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  Conjunctivitis

Conjunctivitis is the irritation and inflammation of the mucous membranes which cover the eyes, known as the conjunctivae. Conjunctivae are also referred to as the ‘whites of the eyes’. Conjunctivitis also results in the irritation of the inner side of the eyelids. It usually affects eyes, starting with one and spreading to the other. It is highly contagious and spreads within one or two days. There are a variety of causes of conjunctivitis and treatment depends on the cause. This condition is very common, not serious, but is annoying and irritating. Another name for conjunctivitis is ‘pink eye’, due to the red irritation of the whites of the eyes and the eyelids.

Conjunctivitis Eye diseases
Conjunctivitis


Conjunctivitis is caused by five different factors. Bacterial conjunctivitis is caused by a bacterial infection. Viral conjunctivitis is associated with a cold or the flue. This conjunctivitis spreads rapidly among contacts. Chlamydial conjunctivitis is the result of an organism called Chlamydia trachomatosis. This type of conjunctivitis is serious, can lead to blindness and is also known as trachoma. Allergic conjunctivitis is caused by pollen, dust or cosmetics which cause a reaction in the patient. Reactive conjunctivitis is caused by a chemical or irritant reaction.

Symptoms

Conjunctivitis develops rapidly and can affect one or both eyes. The initial feeling is grittiness in the eye with a puss like discharge. The eyes and eyelids become red and irritated. The eyelids may be stuck together especially in the morning due to the drying discharge.

Viral conjunctivitis symptoms include the above, but also a watery discharge accompanied with cold symptoms. Viral conjunctivitis can also have symptoms of swollen lymph nodes around the ears or neck. This conjunctivitis can lead to an irritation of the cornea known as keratitis. It takes several weeks for this conjunctivitis to clear.

Chlamydial conjunctivitis can also involve the cornea as the eyelids turn inward and scratch the lens. There is a lot of swelling associated with this form of conjunctivitis.

Allergic conjunctivitis involves intense itching, with a string discharge and intermittent redness. This type of conjunctivitis can have a ‘season’ that is based on the allergic reactions of the patient.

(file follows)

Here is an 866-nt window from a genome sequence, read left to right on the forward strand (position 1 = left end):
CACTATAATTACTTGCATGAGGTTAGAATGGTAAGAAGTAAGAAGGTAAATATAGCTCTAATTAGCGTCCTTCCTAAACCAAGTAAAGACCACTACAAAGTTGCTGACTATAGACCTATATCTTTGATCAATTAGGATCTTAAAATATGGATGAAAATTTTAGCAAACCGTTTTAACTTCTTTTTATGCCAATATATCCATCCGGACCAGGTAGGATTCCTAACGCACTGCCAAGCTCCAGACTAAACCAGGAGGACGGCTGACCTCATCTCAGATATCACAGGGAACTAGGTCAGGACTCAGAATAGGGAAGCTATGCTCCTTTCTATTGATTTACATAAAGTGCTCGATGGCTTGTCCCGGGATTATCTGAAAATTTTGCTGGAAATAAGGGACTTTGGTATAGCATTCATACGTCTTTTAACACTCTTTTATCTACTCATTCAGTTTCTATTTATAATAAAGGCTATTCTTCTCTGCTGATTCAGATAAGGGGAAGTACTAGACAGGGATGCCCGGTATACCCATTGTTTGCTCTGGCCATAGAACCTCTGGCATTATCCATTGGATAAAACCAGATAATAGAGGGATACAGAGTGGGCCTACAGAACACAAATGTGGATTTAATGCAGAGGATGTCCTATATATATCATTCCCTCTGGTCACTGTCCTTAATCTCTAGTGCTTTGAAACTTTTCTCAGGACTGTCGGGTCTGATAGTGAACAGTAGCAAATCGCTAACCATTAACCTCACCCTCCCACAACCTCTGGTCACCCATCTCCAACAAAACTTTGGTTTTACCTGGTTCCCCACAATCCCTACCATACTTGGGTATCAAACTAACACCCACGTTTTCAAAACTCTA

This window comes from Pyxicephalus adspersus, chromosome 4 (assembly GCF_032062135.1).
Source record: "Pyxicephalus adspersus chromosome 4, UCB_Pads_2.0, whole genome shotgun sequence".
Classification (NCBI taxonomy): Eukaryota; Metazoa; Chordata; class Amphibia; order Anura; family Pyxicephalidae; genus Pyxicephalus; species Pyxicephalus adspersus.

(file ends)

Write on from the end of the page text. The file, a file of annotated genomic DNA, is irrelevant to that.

In infants conjunctivitis can be caused by a gonococcol or chlamydial infectin that is in the birth canal. This conjunctivitis is referred to as ophthalmia neonaturum. Swabs of ointment are always applied to newborns to prevent infection, whether it is present or not. Young babies can have blocked tear ducts, caused by a poor development of tear drainage canals. This is not a serious condition that usually clears up on its own.

Treatment

Bacterial conjunctivitis is treated with antibiotic drops that can kill a variety of bacteria. Ointment can also be used. The eyes should be cleaned regularly with sterile cotton clothes or cotton balls. Most bacterial conjunctivitis will cure on its own within five days- up to 65% of cases. Application of antibiotic ointment or drops however will cure the condition quickly and prevent recurrence.

Viral conjunctivitis has no treatment, but can be alleviated with imitation tears in the form of an ointment or drops. The virus must run its course and the condition will clear up on its own. Viral conjunctivitis is extremely contagious and hygiene is essential to prevent the spread or recurrence. In some cases the condition may last a long time and corticosteroid eye drops are prescribed. These drops need to be administered with the supervision of an ophthalmologist.

Chlamydia conjunctivitis is treated with chlorotetracycline ointment and tetracycline tablets that are antibiotics. This is to insure that a systemic treatment occurs for this condition. Children cannot take tetracycline and erythromycin is usually prescribed. Chlamydia is a venereal disease and any partners should be treated as well.

Conjunctivitis in infants is a serious condition. Ophthalmologists should examine any discharge from the eyes and any underlying conditions should be investigated and treated.

Allergic conjunctivitis is treated using antihistamine drops. Drops can be used to block the allergic response and used for weeks to maintain results. Corticosteroid drops can be used, but usages should be monitored by an ophthalmologist. Main treatment should focus on the source of the allergy and eliminating it from the patient’s environment.

Diagnosis

Diagnosis is usually made by a physical exam by a general practitioner. The doctor will prescribe the proper treatment. If the condition does not improve then an exam by an eye specialist known as an ophthalmologist.

If symptoms do not get better, get worse or vision becomes impaired a repeat visit to the doctor should be made.

The best way to avoid conjunctivitis is to have good hygiene. Wash hands and face often and avoid rubbing the eyes. Do not share towels with others when conjunctivitis is diagnosed, it spreads easily.

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